I have had many people ask me..."Why do you donate Plasma"? I try to explain that it helps others and gives me a little spending cash in the process. But there is so much that goes into the process. So much more than meets the eye.
In this post, I will explain what Plasma is, who it helps, the process, why I feel it's important and the side effects one might encounter during the donation process.
First things first. What exactly is Plasma?
Plasma takes up around 55% of the blood. It's the clear, slightly yellow liquid portion of the blood. It contains water, salts, enzymes, antibodies and other proteins.
Who do the Plasma donations help?
Plasma-based medicines help treat rare genetic and chronic diseases such as hemophilia and immune deficiency disorders. They are also used for trauma and burn victims, cancer treatments, organ transplants and so much more!
What is Plasma used for?
Plasma can be used for many different life-saving reasons. For example:
Albumin- Albumin is used for burn victims, trauma and surgery patients.
Clotting Factor- Some people have problems with their blood clotting. This can result in organ damage, internal bleeding, and even death.
Hyperimmuneglobules- If you have ever had a tetanus shot, rabies shots, or dialysis, then you've received some part of Plasma. They are also widely used for RH incompatibility. If you have had a child and your blood is RH negative, they give you a shot so your body doesn't resist the pregnancy if the child is not RH negative as well.
Alpha 1 Antitrypsin- A hereditary condition that can affect the lungs and/or liver in children and adults. It's a genetic emphysema.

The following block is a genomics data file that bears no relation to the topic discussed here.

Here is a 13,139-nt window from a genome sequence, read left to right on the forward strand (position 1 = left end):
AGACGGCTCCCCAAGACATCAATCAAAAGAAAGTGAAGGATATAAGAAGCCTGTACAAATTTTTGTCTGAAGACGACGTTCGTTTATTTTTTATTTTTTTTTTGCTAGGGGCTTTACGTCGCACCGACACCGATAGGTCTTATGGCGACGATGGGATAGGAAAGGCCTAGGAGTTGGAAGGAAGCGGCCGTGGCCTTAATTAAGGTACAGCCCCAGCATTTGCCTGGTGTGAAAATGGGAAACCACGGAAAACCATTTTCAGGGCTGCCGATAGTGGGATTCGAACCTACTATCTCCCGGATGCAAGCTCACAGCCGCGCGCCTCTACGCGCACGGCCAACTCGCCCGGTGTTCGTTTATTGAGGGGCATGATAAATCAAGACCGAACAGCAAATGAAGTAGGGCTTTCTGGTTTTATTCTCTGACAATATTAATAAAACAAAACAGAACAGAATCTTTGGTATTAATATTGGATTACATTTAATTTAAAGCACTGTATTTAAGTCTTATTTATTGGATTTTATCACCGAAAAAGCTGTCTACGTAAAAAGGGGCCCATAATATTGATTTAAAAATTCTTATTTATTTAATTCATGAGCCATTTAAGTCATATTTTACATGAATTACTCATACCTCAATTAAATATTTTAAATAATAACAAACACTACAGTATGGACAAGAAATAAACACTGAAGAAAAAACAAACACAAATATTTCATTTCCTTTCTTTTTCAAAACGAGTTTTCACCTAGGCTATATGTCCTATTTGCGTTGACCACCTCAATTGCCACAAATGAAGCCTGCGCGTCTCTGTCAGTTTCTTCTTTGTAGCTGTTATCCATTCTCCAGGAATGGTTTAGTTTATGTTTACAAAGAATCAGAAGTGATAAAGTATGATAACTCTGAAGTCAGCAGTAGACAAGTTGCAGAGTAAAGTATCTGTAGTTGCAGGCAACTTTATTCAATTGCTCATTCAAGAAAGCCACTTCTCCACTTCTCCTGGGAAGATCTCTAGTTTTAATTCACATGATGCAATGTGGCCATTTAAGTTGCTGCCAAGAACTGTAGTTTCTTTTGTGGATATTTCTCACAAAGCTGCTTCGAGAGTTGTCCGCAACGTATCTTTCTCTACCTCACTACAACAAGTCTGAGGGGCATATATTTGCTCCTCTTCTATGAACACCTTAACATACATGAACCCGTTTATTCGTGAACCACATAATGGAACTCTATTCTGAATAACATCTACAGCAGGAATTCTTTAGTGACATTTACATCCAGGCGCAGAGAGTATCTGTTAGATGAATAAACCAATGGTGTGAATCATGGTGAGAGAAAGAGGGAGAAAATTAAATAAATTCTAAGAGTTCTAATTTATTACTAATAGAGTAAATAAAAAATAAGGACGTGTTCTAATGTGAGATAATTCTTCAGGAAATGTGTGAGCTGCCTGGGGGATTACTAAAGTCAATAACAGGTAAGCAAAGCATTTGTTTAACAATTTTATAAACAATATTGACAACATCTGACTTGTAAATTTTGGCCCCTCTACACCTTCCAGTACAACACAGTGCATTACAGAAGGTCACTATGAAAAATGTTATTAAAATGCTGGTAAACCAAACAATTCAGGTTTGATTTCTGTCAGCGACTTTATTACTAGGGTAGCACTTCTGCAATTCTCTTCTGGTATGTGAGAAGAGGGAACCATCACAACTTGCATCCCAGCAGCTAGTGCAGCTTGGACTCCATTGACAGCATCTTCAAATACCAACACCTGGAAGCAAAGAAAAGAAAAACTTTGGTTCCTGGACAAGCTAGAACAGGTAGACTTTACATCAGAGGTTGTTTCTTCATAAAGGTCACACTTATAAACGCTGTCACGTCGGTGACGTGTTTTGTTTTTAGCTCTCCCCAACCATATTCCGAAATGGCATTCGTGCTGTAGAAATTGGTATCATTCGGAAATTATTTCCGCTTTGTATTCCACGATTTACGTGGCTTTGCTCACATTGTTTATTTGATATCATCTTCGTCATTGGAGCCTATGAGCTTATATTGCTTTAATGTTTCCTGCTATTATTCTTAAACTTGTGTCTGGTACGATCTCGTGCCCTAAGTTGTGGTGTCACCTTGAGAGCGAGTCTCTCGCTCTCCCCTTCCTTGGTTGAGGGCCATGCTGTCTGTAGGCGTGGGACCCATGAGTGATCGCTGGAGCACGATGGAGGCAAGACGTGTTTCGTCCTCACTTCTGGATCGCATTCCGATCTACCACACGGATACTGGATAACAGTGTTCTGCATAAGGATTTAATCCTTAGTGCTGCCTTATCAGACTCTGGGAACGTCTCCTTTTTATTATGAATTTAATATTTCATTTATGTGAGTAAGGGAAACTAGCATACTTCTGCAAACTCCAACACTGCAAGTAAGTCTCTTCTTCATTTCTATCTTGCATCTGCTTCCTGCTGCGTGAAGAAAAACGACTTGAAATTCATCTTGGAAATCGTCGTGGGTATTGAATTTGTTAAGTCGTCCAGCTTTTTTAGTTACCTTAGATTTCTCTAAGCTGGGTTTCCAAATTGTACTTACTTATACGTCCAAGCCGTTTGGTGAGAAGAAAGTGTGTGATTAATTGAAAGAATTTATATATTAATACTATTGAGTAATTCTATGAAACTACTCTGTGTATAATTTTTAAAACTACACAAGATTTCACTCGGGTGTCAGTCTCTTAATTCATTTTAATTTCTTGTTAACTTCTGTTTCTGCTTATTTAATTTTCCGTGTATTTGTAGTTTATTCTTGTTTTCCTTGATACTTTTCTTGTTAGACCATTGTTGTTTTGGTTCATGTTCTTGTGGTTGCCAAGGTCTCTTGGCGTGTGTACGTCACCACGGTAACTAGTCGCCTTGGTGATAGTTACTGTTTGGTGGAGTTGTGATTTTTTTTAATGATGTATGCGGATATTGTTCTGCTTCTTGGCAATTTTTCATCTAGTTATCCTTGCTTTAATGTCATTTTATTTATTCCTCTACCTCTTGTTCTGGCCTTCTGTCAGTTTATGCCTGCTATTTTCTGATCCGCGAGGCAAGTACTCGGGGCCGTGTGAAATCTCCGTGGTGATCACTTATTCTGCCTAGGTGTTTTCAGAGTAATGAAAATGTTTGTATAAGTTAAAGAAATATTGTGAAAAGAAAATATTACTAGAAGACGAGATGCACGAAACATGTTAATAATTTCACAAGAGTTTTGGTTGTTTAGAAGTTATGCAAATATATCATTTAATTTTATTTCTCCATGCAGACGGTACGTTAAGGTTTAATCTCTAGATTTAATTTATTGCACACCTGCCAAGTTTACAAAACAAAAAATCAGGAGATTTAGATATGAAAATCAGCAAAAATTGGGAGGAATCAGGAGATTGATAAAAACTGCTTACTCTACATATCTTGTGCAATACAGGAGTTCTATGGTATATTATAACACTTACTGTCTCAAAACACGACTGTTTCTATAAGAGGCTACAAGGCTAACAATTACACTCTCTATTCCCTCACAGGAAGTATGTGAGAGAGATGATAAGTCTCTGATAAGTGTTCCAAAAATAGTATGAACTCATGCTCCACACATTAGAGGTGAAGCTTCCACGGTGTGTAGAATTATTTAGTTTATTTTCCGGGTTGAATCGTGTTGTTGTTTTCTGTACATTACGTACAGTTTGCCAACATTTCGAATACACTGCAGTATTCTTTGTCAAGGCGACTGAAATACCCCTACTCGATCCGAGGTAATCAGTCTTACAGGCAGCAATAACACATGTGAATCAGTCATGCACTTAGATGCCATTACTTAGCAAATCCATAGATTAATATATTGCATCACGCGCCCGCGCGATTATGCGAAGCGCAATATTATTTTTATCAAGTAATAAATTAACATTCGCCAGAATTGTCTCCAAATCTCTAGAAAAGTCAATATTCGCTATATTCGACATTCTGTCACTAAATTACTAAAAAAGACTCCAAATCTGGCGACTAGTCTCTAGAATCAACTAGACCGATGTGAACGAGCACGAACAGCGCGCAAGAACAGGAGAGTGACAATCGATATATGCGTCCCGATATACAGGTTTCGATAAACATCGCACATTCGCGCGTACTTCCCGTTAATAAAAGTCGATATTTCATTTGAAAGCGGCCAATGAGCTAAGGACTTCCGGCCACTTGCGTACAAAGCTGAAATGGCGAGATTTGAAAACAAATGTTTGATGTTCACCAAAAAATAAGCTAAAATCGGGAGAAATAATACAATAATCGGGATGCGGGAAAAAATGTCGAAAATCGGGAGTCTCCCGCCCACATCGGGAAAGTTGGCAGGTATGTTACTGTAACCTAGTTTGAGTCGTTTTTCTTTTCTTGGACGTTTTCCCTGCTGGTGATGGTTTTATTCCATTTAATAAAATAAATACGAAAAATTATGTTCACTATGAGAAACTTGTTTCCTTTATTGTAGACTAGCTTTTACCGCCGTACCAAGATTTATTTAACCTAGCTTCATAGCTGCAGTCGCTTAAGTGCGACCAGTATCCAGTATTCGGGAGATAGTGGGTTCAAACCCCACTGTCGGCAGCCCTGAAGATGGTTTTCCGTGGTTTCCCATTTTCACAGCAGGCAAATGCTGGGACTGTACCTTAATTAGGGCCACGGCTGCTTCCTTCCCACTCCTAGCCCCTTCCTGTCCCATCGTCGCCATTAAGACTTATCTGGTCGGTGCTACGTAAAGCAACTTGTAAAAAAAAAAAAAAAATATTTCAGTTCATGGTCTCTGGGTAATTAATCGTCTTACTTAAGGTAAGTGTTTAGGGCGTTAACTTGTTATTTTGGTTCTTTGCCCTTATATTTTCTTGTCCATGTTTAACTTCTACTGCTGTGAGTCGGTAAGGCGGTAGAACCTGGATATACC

Why do I feel it's important to donate?
Most importantly, I'm helping to save lives!
My youngest son was a burn victim. When he was around 2 years old, he pulled a pot of boiling water on himself and had burns from his chin all the way down the front of his body.
I was absolutely terrified.
He went through many painful treatments to ensure the old dead skin was removed so the new healthy skin could grow. After each "scrub" the doctor would put a body wrap gauze with a special cream that helped with the healing process. (Albumin) This medicine not only helped to soothe my son's burns but it healed with no scarring.
If someone hadn't donated Plasma, my son never would have been able to properly heal from his burns.
The next reason I donate is simply, I get a little extra spending money in my pocket.
Most Plasma centers pay you to donate. The center I visit has different pay schedules depending on weight and if you are a new donor. On average, I make around $300-400 a month. I am able to donate twice a week and make between $70-75 per week. Most plasma centers also offer bonuses for multiple donations during the month. The bonus schedule for the plasma center I visit is as follows:
6th donation of the month = $25
7th donation of the month = $20
8th donation of the month = $15
This is on top of your normal pay scale!
New donors usually make a bit more for their first 5 donations. This all depends on where you go and what their pay scale is. On average one can make around $250 for their first 5 donations. then the bonuses for the 6th, 7th and 8th. so in total your first month you can make $410. Not bad for an hour a visit.
I have used the donation money to visit my two older children and my grandchildren in Kentucky and have started paying off some accumulated debt.
What is the process to donate?
Well, you definitely have to be in good health.
I have heard many people say " I thought only drug addicts donate" or "you have to be pretty desperate to donate your bodily fluids"
Well, I can assure you I am NOT a drug addict nor am I desperate.
On your first visit, you have a full physical done to ensure that you are healthy enough to donate. You will need to bring a current valid ID and proof of residency. ( current electric bill etc.) You will be asked important medical questions and a sample of your blood will be taken to test for any communicable diseases. You must be between the ages of 18 and 64 and have healthy veins in your arms. You have to weigh at least 110 pounds and not have had any piercings, tattoos, or permanent makeup in the last 12 months.